Ireland 55-0 Canada
Kidney refuses to get carried away
PA Sport
November 8, 2008
Irish Munster Rugby team coach Declan Kidney is pictured at a press conference in Dublin 22 April 2006 ahead of Heineken European Rugby Cup match against Irish Leinster.
Ireland head coach Declan Kidney talks to the press ©
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Ireland coach Declan Kidney saw his reign begin with a thumping 55-0 victory over Canada and then expressed his hope that the focus could now go back to his players.

In the build-up to his first match in charge, the former Munster coach has understandably been the centre of attention, with the occasion given added gloss by the fact it took place at Thomond Park, home of the club he guided to two Heineken Cup triumphs. It took just two and a half minutes for another home favourite, Munster full-back and debutant Keith Earls, to raise the roof with the game's first try - the first of five scored in a clinical opening half.

But Kidney insisted that any glory that might be heaped upon him after a points-laden first game in charge was misguided.

"That honestly doesn't really matter. Once I got into the dressing room to see the 22 of them sitting down and looking around, being able to look at each other and say 'that was good', that was the pleasing thing," he said. "It is brilliant to be involved, a huge honour, and with all the responsibility that goes with it, but it definitely isn't about me, it's about these fellows that were able to do that and that's what we're going to strive to do in every match we play."

Exciting 21-year-old Earls crossed in the third minute to begin a first-half romp which also produced two tries for Rob Kearney and further scores for Jamie Heaslip and Tommy Bowe. The visitors fared better in the second period, largely due to Ireland's scrappy performance, but substitute back rows David Wallace and Alan Quinlan, and Bowe again, made sure the half-century was completed in the dying minutes.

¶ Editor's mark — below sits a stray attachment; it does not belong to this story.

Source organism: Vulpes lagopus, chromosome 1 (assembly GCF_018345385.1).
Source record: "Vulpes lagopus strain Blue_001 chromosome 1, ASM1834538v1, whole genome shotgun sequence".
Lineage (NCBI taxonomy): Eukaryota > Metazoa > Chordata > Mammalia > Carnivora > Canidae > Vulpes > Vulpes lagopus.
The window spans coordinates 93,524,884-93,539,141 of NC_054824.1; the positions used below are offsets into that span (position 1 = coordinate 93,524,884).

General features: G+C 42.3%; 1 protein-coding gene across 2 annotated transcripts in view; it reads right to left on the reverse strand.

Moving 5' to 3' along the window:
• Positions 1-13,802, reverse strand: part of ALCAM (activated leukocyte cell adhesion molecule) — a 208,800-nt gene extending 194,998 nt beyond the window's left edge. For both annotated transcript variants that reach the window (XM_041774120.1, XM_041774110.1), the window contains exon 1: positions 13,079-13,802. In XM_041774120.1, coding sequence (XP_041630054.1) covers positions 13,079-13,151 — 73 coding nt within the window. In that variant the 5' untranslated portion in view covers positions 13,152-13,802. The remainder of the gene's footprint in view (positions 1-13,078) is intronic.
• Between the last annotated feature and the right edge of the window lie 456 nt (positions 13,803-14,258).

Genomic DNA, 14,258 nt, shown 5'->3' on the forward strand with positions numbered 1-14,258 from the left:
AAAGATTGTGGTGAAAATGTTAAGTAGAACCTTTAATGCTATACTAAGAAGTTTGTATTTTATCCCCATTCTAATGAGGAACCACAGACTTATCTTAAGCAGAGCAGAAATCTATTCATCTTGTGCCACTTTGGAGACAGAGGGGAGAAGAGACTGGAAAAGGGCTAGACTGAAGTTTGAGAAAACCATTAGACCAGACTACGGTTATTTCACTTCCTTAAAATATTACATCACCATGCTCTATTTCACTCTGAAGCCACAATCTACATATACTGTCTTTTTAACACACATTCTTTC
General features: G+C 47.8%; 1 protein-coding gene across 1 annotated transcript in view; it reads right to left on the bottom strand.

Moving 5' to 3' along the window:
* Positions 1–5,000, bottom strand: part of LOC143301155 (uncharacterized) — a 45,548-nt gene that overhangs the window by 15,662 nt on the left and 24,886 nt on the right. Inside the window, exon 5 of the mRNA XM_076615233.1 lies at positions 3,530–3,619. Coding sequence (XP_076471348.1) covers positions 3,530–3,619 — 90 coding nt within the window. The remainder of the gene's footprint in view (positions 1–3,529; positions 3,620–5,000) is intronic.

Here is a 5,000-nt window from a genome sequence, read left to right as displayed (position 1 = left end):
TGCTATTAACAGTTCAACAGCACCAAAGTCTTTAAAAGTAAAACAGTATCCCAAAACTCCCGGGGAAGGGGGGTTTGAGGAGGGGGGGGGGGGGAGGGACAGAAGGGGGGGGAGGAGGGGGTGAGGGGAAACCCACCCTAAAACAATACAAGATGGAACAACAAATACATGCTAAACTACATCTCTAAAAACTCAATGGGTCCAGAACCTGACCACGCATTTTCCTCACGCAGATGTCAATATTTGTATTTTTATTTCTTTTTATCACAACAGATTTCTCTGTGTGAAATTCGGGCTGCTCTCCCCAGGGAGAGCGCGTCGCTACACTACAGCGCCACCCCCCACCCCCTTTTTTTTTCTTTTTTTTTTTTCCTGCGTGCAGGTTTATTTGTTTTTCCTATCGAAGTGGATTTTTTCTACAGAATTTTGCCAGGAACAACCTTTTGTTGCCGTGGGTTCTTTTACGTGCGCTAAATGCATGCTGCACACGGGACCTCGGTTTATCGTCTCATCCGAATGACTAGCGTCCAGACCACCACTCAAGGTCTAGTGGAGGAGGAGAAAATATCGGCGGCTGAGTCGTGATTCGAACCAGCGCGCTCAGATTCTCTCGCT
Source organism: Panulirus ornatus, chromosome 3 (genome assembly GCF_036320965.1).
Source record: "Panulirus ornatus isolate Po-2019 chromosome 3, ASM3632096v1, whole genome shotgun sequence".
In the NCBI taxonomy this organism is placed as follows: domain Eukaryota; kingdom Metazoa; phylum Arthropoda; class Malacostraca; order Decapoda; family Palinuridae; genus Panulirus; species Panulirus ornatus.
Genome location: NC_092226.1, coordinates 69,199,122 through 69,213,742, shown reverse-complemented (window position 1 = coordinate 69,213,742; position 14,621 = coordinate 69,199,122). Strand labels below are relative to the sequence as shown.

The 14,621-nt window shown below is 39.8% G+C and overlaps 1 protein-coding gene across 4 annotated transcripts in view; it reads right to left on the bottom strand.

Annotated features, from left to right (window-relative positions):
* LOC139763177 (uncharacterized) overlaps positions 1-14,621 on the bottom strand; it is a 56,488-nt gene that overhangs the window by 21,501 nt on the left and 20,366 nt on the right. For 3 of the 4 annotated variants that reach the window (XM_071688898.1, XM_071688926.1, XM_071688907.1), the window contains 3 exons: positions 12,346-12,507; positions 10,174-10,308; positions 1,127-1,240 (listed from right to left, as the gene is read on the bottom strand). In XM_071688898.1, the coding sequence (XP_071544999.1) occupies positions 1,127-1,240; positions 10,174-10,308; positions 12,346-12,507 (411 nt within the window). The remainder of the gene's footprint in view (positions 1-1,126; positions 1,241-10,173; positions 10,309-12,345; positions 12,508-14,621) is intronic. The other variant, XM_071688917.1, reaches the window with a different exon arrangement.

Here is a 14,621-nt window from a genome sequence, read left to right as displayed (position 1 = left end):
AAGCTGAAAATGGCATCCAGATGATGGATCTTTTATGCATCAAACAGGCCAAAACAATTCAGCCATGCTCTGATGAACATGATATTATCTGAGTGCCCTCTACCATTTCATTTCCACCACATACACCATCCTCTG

Kidney was pleased with how his players coped with what were frequently atrocious conditions - driving rain mixed with a cold, swirling wind. "When we saw the conditions today we knew that we could adapt to it," he said. "There's always the balance between what you would like to do, what the weather permits you to do, what the opposition allow you to do and what's the smart thing to do.

"I thought we did that well in the first half and in the fourth quarter. But that third quarter, that probably gives us enough to work on for the rest of the week."

Canada coach Kieran Crowley admitted his side were guilty of "stage fright" during the one-sided first half.

"Thirteen minutes in, it was 17-0, five penalties against us - we made some pretty simple mistakes," the former All Black said. "It was almost as if we were shell-shocked, we got stage fright I think. We had a good chat about it at half-time and I thought the second-half performance was a hell of a lot better. We contributed whereas in the first half we just chased them a bit."

He concluded: "We didn't get the result that we wanted or the positives we wanted, although a big positive was the way we played in the second half."


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